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COVID-19 Update (08.03.2021)

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Dear Community Partners,

Like other hospitals across the region, we have a growing concern about how the nursing shortage impacts our ability to care for our communities in the middle of a pandemic.

As a regional hospital that provides a layer of support to smaller critical access hospitals, we take care of patients transferred to us when they need a specialist or level of care that might not be available in their hometown. These patients, just like Topekans and those from surrounding counties, are primary in who we serve. We believe high quality care as close to home as possible is important for patients and their families.

The nursing shortage was in play prior to the pandemic’s onset in 2020. That shortage has been exacerbated by the pandemic as nurses leave the profession because of burn-out, earlier-than-planned retirements, and changed priorities. Others have been lured to other hospitals by sign-on bonuses or travel nurse opportunities. We are also experiencing daily staffing fluctuations because our nurses or their children become ill or have to quarantine because of the latest COVID-19 surge.

We are at a time of more demand for urgent, emergent and inpatient care – for those with COVID-19 illness and for other medical needs. Our clinics are also being stretched by the shortage of nurses.

The situation is taxing our ability to accept the transfer of patients. The number of skilled clinical staff, primarily nurses, dictates the number of patients that can be cared for safely in the hospital. While we now get calls to take a transfer patient from out of state, we often have patients in our Emergency Department who need hospital admission waiting for an inpatient bed.

This is our reality. We want the community to understand this as well because it impacts each of you. We make every attempt to take care of each patient to the best of our ability, but until we can get the pandemic under control, this is the situation.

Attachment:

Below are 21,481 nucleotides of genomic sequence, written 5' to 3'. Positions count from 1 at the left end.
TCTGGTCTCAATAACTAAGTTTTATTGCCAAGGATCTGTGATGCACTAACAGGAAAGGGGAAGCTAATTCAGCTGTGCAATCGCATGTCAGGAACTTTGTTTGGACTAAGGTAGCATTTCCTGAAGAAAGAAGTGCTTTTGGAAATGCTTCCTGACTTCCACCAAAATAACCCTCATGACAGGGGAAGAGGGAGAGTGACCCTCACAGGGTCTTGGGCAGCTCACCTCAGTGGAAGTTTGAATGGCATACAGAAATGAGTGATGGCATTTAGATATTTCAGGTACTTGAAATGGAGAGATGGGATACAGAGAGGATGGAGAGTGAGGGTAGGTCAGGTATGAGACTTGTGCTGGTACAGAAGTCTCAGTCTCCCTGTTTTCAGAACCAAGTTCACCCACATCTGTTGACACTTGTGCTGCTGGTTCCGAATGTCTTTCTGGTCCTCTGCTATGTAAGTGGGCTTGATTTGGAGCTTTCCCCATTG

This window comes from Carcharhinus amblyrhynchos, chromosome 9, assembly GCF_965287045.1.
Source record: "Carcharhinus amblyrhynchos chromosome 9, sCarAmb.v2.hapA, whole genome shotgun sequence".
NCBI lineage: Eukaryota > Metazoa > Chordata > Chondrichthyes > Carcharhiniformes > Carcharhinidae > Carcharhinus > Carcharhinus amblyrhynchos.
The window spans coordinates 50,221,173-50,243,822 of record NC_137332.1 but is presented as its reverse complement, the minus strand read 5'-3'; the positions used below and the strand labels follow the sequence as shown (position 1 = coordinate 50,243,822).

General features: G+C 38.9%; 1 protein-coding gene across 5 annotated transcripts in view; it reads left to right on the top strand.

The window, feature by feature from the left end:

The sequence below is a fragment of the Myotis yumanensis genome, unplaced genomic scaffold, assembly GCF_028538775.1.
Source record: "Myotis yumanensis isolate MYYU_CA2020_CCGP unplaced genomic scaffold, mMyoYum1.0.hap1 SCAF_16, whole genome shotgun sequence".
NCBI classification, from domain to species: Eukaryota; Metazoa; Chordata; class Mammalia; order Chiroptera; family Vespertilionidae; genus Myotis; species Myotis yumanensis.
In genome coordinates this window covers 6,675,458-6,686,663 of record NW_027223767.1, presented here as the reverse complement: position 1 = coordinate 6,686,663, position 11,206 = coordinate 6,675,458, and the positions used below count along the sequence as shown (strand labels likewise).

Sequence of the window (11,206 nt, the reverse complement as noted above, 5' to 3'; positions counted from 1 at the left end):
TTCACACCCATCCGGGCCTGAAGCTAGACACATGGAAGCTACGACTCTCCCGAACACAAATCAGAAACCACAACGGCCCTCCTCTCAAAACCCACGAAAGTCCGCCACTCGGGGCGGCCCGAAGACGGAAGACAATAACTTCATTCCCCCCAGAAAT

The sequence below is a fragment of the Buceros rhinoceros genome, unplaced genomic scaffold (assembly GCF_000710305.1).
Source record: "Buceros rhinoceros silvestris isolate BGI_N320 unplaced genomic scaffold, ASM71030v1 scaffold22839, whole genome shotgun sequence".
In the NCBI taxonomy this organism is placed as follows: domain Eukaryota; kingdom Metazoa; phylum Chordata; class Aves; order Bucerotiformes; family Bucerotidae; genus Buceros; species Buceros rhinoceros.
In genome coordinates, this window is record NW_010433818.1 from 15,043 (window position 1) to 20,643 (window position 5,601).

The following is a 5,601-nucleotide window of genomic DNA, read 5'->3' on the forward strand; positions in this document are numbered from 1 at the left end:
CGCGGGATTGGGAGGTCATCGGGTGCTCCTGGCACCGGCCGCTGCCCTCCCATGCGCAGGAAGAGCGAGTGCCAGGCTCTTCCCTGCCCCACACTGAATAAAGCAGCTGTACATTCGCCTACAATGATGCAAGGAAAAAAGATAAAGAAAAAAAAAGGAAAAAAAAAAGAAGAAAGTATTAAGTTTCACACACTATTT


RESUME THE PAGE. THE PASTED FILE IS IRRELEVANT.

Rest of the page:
We have implemented many initiatives to address these staffing shortages and have the capacity to care for the next patient, but there is no quick fix.

One hope is that the spread of the COVID-19 delta variant will be controlled through community efforts and higher vaccination rates. Meanwhile, it’s important our community gain clarity about where we are. This impacts all of us.

Here are today’s updates:

COVID-19 Scorecard
Here’s a look at today’s COVID-19 scorecard:

  • We have 32 inpatients who are COVID-19 positive today.
  • We have 66 COVID-19 positive patients in the outpatient Enhanced Primary Care program.
  • The percentage of patients testing positive for COVID-19 at Stormont Vail facilities the past seven days is 14.8%.
  • We have administered 86,978 vaccinations, which includes first and second doses of the vaccine.
  • All Kansans age 12 and older are eligible to receive a COVID-19 vaccine.
  • COVID-19 vaccines are available through the Stormont Vail Retail Pharmacy, 2252 S.W. 10th
  • To schedule a COVID-19 vaccine appointment:
  • Walk-ins are welcome from 8:30 a.m. to 5 p.m. Monday through Friday.
  • Appointments take approximately 30 minutes, including a 15-minute required observation.

Health Care Workers Vaccination Update

COVID VACCINATION UPDATE:
Health Care Workers who have completed series: 3,453*
Tested positive after dose #1: 48
Tested positive after series completion: 22

*Information available through 7/30/21. It does not include those who have received vaccine outside of Stormont Vail Health.

We together,
Robert Kenagy, MD

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